Data types are visible in the same package without qualification, although full qualification can still be used for readability. When accessed from other packages, data object names need to be fully qualified. In other words, the type positive can be used by its short name within the “MyPackage`” package, but needs to be referred as MyPackage`positive when used in any other package. All defined types are visible in all packages within the same model, it is not possible to define hidden or “private” types for use within a single package only.

Enumeration types

Enumeration types allow to define an explicit set of symbols that are used as values. Enumerations are limited in their usage patterns as they do not have any numeric interpretation and do not support any arithmetic-like operations. As such, enumerations are strongly typed and support only assignments and comparisons (which include their use in Switch control statements).

Enumeration types can be defined as in the following example:


Enumeration types cannot form hierarchies and cannot be constrained with additional invariants.


FMT supports fixed-length arrays, where the array element type can be any of the already defined data types.

An example integer array type of size 10 can be defined as follows:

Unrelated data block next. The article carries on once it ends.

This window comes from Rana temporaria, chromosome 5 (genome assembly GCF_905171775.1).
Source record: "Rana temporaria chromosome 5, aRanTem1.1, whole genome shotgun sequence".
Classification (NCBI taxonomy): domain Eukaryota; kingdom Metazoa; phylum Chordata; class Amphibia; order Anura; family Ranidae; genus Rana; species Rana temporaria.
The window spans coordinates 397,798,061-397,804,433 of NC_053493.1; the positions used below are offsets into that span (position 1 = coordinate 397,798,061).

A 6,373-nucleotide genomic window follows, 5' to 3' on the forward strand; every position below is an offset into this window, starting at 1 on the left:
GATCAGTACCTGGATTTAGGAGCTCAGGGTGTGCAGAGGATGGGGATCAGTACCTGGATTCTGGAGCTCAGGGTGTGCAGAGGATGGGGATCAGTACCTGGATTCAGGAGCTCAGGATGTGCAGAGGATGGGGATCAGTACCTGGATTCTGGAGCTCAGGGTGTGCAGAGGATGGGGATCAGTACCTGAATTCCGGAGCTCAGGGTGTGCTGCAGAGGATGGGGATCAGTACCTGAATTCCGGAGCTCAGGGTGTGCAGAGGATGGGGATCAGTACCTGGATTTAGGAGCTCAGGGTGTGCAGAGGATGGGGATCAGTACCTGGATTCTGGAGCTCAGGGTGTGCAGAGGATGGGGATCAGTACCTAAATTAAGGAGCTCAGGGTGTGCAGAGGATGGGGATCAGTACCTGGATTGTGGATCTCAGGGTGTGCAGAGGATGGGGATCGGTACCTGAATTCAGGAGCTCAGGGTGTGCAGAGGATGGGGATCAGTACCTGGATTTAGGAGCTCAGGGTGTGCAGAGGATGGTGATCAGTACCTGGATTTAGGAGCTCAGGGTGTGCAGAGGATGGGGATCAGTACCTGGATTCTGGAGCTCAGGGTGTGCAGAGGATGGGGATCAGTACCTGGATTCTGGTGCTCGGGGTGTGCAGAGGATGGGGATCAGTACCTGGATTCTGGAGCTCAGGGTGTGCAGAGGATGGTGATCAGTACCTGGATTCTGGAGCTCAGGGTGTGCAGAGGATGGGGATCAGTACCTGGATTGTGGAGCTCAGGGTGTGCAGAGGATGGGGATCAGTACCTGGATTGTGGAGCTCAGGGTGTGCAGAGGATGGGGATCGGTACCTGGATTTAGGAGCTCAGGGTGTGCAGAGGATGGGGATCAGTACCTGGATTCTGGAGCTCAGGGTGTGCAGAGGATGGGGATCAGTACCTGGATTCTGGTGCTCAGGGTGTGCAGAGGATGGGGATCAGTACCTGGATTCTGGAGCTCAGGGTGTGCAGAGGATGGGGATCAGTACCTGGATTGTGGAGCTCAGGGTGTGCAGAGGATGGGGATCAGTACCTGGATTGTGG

The array size should be a constant value.

Arrays are vectors in the sense that they are fixed-length sequences of values. This means that they are always indexed by integer values - no other index type (in particular enumeration) is supported.

One of the most contentious subject is the array starting index value, which itself is not visible at the point where the array type is defined, but does influence the element access operations, as well as verification conditions for index expressions. FMT does not attempt to solve this problem arbitrarily and instead allows the user to customize that value via configuration options. C and C++ programmers will very likely use 0 as a conventional first array index, while Ada programmers might prefer 1 as a starting point. These choices have no impact on the number of elements that the array contains - the example myIntArray type will have length 10 independently on the selected starting index, so valid indices will be 0..9 or 1..10. In any case, the generated source code will be correct for any of the supported programming languages and appropriate index offsets will be injected at all array access points, if necessary. The choice of starting index value has the scope of the whole model and affects all array types defined within the same model.

It is possible to define multi-dimensional arrays by means of nested array definitions:


Above, my2DIntArray is an array of arrays, with 10x10 integer elements.


Structures allow to aggregate fields of possibly different types - any already defined type can be used to define a named field within the structure.

Example structures can be defined as follows:


It is possible to use other structure or array as a structure field type, as well as define an array of structures.

Previous: Packages, next: Data objects

See also Table of Contents.